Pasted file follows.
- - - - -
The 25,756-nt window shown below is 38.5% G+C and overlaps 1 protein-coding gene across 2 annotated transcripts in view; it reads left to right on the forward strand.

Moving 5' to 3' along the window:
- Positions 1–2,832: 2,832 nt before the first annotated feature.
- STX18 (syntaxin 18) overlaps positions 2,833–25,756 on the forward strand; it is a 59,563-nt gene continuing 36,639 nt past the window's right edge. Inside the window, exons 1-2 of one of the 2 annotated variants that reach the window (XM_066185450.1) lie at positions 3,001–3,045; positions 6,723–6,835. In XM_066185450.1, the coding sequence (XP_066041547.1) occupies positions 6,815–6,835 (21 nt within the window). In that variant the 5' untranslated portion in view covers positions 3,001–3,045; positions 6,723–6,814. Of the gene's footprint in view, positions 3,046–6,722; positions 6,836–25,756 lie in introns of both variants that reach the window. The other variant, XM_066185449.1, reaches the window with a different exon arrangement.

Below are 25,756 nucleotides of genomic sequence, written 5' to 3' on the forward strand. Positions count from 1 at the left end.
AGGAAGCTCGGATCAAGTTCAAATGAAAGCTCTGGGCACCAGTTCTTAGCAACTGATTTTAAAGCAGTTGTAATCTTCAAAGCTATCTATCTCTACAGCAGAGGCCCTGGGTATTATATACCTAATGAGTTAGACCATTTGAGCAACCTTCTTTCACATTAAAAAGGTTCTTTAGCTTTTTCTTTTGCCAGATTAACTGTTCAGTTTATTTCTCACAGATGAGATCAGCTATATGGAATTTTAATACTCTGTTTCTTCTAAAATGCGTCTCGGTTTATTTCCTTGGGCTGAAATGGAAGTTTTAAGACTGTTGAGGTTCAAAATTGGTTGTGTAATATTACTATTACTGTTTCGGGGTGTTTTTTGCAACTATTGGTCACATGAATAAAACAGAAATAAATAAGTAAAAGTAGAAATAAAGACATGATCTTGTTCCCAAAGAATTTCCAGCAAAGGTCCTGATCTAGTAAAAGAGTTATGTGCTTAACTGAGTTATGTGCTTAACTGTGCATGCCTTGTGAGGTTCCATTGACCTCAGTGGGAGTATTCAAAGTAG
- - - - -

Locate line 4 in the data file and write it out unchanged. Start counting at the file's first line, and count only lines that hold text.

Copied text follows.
- STX18 (syntaxin 18) overlaps positions 2,833–25,756 on the forward strand; it is a 59,563-nt gene continuing 36,639 nt past the window's right edge. Inside the window, exons 1-2 of one of the 2 annotated variants that reach the window (XM_066185450.1) lie at positions 3,001–3,045; positions 6,723–6,835. In XM_066185450.1, the coding sequence (XP_066041547.1) occupies positions 6,815–6,835 (21 nt within the window). In that variant the 5' untranslated portion in view covers positions 3,001–3,045; positions 6,723–6,814. Of the gene's footprint in view, positions 3,046–6,722; positions 6,836–25,756 lie in introns of both variants that reach the window. The other variant, XM_066185449.1, reaches the window with a different exon arrangement.